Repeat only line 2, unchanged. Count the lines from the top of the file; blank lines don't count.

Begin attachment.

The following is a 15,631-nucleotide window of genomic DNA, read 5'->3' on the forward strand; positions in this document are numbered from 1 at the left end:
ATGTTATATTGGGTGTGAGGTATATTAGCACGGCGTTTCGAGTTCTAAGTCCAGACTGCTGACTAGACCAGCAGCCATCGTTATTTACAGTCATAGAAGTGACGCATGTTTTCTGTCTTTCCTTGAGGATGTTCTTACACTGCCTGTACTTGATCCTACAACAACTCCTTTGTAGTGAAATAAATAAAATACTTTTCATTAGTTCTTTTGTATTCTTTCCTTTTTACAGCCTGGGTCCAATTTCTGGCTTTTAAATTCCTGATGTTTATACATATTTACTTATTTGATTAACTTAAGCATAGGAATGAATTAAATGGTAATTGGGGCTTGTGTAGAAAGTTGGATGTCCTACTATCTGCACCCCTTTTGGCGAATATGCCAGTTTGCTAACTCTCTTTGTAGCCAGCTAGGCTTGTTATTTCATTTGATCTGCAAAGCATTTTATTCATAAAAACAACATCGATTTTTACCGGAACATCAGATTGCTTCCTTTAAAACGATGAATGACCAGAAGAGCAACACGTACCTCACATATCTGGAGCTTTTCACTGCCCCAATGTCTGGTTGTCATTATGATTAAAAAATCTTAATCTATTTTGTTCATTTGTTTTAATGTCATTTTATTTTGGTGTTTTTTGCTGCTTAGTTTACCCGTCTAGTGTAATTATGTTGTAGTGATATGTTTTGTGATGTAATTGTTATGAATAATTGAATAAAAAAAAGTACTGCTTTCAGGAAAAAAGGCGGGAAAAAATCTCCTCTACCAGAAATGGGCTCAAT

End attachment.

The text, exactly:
ATGTTATATTGGGTGTGAGGTATATTAGCACGGCGTTTCGAGTTCTAAGTCCAGACTGCTGACTAGACCAGCAGCCATCGTTATTTACAGTCATAGAAGTGACGCATGTTTTCTGTCTTTCCTTGAGGATGTTCTTACACTGCCTGTACTTGATCCTACAACAACTCCTTTGTAGTGAAATAAATAAAATACTTTTCATTAGTTCTTTTGTATTCTTTCCTTTTTACAGCCTGGGTCCAATTTCTGGCTTTTAAATTCCTGATGTTTATACATATTTACTTATTTGATTAACTTAAGCATAGGAATGAATTAAATGGTAATTGGGGCTTGTGTAGAAAGTTGGATGTCCTACTATCTGCACCCCTTTTGGCGAATATGCCAGTTTGCTAACTCTCTTTGTAGCCAGCTAGGCTTGTTATTTCATTTGATCTGCAAAGCATTTTATTCATAAAAACAACATCGATTTTTACCGGAACATCAGATTGCTTCCTTTAAAACGATGAATGACCAGAAGAGCAACACGTACCTCACATATCTGGAGCTTTTCACTGCCCCAATGTCTGGTTGTCATTATGATTAAAAAATCTTAATCTATTTTGTTCATTTGTTTTAATGTCATTTTATTTTGGTGTTTTTTGCTGCTTAGTTTACCCGTCTAGTGTAATTATGTTGTAGTGATATGTTTTGTGATGTAATTGTTATGAATAATTGAATAAAAAAAAGTACTGCTTTCAGGAAAAAAGGCGGGAAAAAATCTCCTCTACCAGAAATGGGCTCAAT